Since arriving in the UK almost six months ago, I’ve been quietly soaking in the slosh of British politics, hesitant to form any rash judgments at the peril of being labelled a pestering peasant from one of the glorious empire’s failed penal colonies, New Zealand. However, I’d put it to staunch throated Brits that my lack of entrenchment gives me a rather uninhibited insight into your state of affairs, one that I’ve become unexpectedly fascinated with.

Now before you get too smug, this is in large part simply due to ideal timings; I just so happen to be in your country as my own sense of ‘giving a shit’ or righteous opinion has started to emerge out of post pubescent ego-centrism, and your political discourse, still horny from the election, just happens to be the one at hand to scrutinize. This is not to say New Zealand politics is lacking in flavour – our ‘pig-gate’ for instance was instead a ‘pony-gate’, where the horsing around involved the overzealous hand of our prime minister and a waitresses innocuous braid.

The reason I’ve felt compelled to put in my two cents, sorry: pence, is because of comments your enigmatic prime minister made this week at the Conservative party conference, referring to the opposition leader Jeremy Corbyn as someone who thinks “the death of Osama Bin Laden was a tragedy”. The reason I’ve taken specific exception to this, is that the activity of propagating misinformation deliberately and knowingly to play into the circus of the popular press is none that a head of a nation should be engaged in, even more so when they represent such a seemingly civilised global force. The context for Corbyn’s comment, which is a mouse click away for anyone who looks, reveals that his opinion is that the assassination rather than capture and trial is the tragedy, fitting into his wider point of the entire 9/11 episode as a tragedy.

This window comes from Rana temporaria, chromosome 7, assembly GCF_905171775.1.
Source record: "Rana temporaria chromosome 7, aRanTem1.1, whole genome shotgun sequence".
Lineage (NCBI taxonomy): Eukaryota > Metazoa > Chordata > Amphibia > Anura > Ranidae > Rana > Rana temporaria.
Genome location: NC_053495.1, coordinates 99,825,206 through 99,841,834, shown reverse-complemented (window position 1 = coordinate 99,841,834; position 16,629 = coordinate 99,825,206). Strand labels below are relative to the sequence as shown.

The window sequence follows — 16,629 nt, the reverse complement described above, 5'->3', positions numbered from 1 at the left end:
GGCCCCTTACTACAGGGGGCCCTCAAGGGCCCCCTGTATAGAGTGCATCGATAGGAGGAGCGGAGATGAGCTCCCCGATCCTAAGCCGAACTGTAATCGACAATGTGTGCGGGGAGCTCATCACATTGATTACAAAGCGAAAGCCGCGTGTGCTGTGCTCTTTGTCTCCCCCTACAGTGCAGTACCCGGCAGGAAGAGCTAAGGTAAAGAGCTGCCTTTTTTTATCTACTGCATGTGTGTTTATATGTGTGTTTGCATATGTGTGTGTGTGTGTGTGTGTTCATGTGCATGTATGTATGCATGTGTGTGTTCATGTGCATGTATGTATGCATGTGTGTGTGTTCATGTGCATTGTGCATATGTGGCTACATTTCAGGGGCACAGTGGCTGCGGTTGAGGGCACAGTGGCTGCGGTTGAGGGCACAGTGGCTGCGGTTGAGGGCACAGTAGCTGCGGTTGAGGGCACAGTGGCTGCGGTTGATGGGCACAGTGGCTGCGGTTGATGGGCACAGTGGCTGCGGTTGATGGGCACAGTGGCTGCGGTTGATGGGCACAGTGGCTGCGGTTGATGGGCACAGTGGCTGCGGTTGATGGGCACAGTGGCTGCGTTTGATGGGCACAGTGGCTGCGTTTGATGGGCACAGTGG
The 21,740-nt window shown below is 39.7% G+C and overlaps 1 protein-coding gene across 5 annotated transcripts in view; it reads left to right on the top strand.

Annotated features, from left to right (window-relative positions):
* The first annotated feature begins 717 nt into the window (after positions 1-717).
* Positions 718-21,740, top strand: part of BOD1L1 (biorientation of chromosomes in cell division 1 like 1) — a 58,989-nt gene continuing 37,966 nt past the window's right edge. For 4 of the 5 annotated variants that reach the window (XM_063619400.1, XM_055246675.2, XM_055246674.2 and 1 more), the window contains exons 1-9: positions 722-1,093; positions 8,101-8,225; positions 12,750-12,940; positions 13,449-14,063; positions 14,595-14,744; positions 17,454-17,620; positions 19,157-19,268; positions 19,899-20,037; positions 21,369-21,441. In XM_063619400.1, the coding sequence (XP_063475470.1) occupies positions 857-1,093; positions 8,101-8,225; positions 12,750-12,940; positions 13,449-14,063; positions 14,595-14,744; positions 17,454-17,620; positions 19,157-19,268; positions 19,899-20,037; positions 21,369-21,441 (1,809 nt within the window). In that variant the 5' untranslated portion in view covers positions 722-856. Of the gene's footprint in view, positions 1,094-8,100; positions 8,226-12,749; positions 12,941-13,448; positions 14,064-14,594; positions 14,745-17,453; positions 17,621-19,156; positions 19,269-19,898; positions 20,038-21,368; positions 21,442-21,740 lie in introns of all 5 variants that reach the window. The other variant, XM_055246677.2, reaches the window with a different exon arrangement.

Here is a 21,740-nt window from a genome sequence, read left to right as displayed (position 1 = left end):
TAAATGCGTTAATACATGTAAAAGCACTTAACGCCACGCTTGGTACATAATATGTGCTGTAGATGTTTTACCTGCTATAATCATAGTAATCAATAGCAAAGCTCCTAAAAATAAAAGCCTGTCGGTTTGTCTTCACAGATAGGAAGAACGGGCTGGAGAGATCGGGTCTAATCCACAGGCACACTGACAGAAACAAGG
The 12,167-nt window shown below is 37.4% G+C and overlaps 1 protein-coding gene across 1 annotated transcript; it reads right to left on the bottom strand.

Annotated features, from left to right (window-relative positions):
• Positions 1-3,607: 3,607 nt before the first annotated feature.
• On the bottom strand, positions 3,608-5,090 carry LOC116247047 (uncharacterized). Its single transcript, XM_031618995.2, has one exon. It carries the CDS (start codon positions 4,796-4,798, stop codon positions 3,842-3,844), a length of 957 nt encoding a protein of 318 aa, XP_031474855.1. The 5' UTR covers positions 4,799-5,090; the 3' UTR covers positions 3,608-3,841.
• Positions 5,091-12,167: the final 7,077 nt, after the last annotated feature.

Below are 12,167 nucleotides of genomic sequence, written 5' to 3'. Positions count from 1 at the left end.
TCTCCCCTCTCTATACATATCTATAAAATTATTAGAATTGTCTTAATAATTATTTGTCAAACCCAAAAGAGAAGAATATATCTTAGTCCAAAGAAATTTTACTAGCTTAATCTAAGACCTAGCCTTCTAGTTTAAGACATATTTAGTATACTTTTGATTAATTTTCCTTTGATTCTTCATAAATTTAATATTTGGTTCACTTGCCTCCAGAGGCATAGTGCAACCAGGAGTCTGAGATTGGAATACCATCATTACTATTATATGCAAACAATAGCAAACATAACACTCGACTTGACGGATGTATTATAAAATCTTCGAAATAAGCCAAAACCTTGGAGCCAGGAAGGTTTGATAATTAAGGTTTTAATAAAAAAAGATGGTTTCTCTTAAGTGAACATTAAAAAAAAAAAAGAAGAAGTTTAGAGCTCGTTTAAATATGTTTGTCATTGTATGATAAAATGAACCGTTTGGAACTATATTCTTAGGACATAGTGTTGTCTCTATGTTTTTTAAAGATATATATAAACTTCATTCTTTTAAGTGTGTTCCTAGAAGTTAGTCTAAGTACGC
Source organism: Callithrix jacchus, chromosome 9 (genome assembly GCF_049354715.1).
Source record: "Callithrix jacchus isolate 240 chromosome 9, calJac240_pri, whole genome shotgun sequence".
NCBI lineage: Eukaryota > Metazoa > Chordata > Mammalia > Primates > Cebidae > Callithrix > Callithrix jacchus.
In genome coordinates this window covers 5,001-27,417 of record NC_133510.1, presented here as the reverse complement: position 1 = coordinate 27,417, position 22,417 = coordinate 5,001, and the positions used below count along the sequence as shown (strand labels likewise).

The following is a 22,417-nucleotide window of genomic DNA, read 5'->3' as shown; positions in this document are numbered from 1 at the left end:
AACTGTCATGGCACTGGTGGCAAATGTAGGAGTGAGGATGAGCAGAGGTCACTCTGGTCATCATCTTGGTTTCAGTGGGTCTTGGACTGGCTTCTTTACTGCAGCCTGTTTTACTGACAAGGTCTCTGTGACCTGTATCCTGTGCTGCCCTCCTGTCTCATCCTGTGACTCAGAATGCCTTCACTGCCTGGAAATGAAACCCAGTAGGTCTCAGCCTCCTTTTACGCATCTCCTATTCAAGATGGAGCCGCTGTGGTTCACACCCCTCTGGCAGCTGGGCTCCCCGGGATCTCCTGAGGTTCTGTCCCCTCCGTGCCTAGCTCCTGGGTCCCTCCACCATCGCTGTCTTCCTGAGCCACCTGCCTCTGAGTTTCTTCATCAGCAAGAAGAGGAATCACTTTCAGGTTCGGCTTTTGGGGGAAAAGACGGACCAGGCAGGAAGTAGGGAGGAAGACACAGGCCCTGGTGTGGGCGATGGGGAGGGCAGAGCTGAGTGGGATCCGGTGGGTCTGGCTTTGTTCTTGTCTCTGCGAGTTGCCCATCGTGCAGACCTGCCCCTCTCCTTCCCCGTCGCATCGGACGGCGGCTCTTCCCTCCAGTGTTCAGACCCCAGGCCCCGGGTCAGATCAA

Cameron’s follow up point was “No. A tragedy is nearly 3,000 murdered one morning in New York”. Which is tellingly, considering that in the obscure old clip of Corbyn he’s trying to enlighten us from, Corbyn’s own follow up statement was the “World Trade Centre was a tragedy”. What does this mean? That they agree, and it’s all a terrible misunderstanding? How delightfully conciliatory. No, what it means is that Cameron calculated that wide swathes of the public, upon hearing or reading his dribble, would not independently seek out the context of Corbyn’s comment. That context very clearly exposes Cameron’s point as nonsense, and without it, a reader or listener is simply left with the PM’s dirty characterization, of which he referred to as ‘the only thing’ you need to know about Corbyn. The sad thing is that for people already ideologically displaced from the Labour leader, that inherently false fact will ring true.

For those who would argue this is simply partisan slandering, nothing new, happens everywhere, that is accepting of a system that is more concerned with the means to stay in power than the wielding of that power in your interests, and worse, accepting that in the face of a genuine driver to reform that system. Whether you support Labour or not, you must value their effort to change how the overall political beast behaves. For me, Cameron’s comments, the perverted execution of cherry picking by a head of state to stigmatize the opposition rather than engage with the important substance of what is said, is simply inexcusable. Despite the bedlam of the United States presidential nomination race, you would not see Obama making such insults. What Corbyn stands for, is the constructive, rational debate of issues, absent from debate of personality. This is his ideological constitution, and it works in the benefit for everybody; for his opponent to disregard that notion, and go for a cowardly knife to the ribs instead, is unsettling. David Cameron should be ashamed, and the British people should be ashamed for him.